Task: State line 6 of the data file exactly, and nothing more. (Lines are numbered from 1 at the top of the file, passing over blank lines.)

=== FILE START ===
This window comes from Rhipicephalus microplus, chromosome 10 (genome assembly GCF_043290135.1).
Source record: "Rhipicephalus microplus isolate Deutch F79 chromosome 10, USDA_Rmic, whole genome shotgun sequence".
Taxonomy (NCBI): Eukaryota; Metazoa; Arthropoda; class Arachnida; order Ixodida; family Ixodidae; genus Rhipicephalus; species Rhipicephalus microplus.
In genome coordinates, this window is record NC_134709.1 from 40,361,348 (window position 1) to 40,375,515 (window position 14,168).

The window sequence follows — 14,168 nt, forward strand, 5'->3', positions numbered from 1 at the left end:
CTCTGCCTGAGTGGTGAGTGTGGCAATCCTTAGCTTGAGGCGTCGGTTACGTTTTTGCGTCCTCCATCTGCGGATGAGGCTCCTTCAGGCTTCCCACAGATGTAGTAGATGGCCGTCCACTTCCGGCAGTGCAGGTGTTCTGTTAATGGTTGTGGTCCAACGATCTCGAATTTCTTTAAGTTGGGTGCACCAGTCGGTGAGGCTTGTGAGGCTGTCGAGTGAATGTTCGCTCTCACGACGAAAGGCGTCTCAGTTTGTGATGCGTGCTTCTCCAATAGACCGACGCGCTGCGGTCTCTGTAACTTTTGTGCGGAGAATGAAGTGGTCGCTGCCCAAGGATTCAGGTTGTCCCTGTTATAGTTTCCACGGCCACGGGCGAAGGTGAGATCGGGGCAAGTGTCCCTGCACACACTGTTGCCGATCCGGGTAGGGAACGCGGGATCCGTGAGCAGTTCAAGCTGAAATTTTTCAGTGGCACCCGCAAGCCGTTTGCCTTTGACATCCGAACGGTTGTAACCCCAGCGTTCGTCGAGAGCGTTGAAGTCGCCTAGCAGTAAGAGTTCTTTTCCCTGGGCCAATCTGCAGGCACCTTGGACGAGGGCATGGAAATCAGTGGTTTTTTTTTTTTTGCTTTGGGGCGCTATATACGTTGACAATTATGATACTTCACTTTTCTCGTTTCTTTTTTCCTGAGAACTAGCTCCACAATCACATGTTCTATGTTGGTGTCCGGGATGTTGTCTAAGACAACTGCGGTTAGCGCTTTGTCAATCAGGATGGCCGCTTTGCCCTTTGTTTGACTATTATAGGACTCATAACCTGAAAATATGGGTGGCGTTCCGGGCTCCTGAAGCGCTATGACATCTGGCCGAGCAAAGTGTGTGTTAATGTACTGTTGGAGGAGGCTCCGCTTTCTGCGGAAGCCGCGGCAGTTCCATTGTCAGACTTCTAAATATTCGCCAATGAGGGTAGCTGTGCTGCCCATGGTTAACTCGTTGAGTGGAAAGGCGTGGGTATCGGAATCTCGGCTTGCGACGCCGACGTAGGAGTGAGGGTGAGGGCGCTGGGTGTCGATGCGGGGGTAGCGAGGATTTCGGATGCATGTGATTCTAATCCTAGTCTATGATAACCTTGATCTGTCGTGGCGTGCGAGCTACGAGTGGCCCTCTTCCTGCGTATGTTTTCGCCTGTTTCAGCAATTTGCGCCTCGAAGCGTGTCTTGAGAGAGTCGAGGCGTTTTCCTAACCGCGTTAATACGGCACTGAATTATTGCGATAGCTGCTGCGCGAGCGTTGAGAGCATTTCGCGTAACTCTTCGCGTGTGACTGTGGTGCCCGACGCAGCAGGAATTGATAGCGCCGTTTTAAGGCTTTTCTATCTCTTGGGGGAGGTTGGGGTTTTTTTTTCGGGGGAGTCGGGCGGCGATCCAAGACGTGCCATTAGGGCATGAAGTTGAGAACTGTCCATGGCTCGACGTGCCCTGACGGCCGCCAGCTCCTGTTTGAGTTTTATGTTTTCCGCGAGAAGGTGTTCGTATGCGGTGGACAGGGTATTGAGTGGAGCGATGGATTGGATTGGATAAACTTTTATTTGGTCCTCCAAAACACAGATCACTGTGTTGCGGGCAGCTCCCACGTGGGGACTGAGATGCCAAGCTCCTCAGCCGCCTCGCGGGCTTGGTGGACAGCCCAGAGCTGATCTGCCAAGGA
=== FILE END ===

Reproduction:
CTCTGCCTGAGTGGTGAGTGTGGCAATCCTTAGCTTGAGGCGTCGGTTACGTTTTTGCGTCCTCCATCTGCGGATGAGGCTCCTTCAGGCTTCCCACAGATGTAGTAGATGGCCGTCCACTTCCGGCAGTGCAGGTGTTCTGTTAATGGTTGTGGTCCAACGATCTCGAATTTCTTTAAGTTGGGTGCACCAGTCGGTGAGGCTTGTGAGGCTGTCGAGTGAATGTTCGCTCTCACGACGAAAGGCGTCTCAGTTTGTGATGCGTGCTTCTCCAATAGACCGACGCGCTGCGGTCTCTGTAACTTTTGTGCGGAGAATGAAGTGGTCGCTGCCCAAGGATTCAGGTTGTCCCTGTTATAGTTTCCACGGCCACGGGCGAAGGTGAGATCGGGGCAAGTGTCCCTGCACACACTGTTGCCGATCCGGGTAGGGAACGCGGGATCCGTGAGCAGTTCAAGCTGAAATTTTTCAGTGGCACCCGCAAGCCGTTTGCCTTTGACATCCGAACGGTTGTAACCCCAGCGTTCGTCGAGAGCGTTGAAGTCGCCTAGCAGTAAGAGTTCTTTTCCCTGGGCCAATCTGCAGGCACCTTGGACGAGGGCATGGAAATCAGTGGTTTTTTTTTTTTTGCTTTGGGGCGCTATATACGTTGACAATTATGATACTTCACTTTTCTCGTTTCTTTTTTCCTGAGAACTAGCTCCACAATCACATGTTCTATGTTGGTGTCCGGGATGTTGTCTAAGACAACTGCGGTTAGCGCTTTGTCAATCAGGATGGCCGCTTTGCCCTTTGTTTGACTATTATAGGACTCATAACCTGAAAATATGGGTGGCGTTCCGGGCTCCTGAAGCGCTATGACATCTGGCCGAGCAAAGTGTGTGTTAATGTACTGTTGGAGGAGGCTCCGCTTTCTGCGGAAGCCGCGGCAGTTCCATTGTCAGACTTCTAAATATTCGCCAATGAGGGTAGCTGTGCTGCCCATGGTTAACTCGTTGAGTGGAAAGGCGTGGGTATCGGAATCTCGGCTTGCGACGCCGACGTAGGAGTGAGGGTGAGGGCGCTGGGTGTCGATGCGGGGGTAGCGAGGATTTCGGATGCATGTGATTCTAATCCTAGTCTATGATAACCTTGATCTGTCGTGGCGTGCGAGCTACGAGTGGCCCTCTTCCTGCGTATGTTTTCGCCTGTTTCAGCAATTTGCGCCTCGAAGCGTGTCTTGAGAGAGTCGAGGCGTTTTCCTAACCGCGTTAATACGGCACTGAATTATTGCGATAGCTGCTGCGCGAGCGTTGAGAGCATTTCGCGTAACTCTTCGCGTGTGACTGTGGTGCCCGACGCAGCAGGAATTGATAGCGCCGTTTTAAGGCTTTTCTATCTCTTGGGGGAGGTTGGGGTTTTTTTTTCGGGGGAGTCGGGCGGCGATCCAAGACGTGCCATTAGGGCATGAAGTTGAGAACTGTCCATGGCTCGACGTGCCCTGACGGCCGCCAGCTCCTGTTTGAGTTTTATGTTTTCCGCGAGAAGGTGTTCGTATGCGGTGGACAGGGTATTGAGTGGAGCGATGGATTGGATTGGATAAACTTTTATTTGGTCCTCCAAAACACAGATCACTGTGTTGCGGGCAGCTCCCACGTGGGGACTGAGATGCCAAGCTCCTCAGCCGCCTCGCGGGCTTGGTGGACAGCCCAGAGCTGATCTGCCAAGGA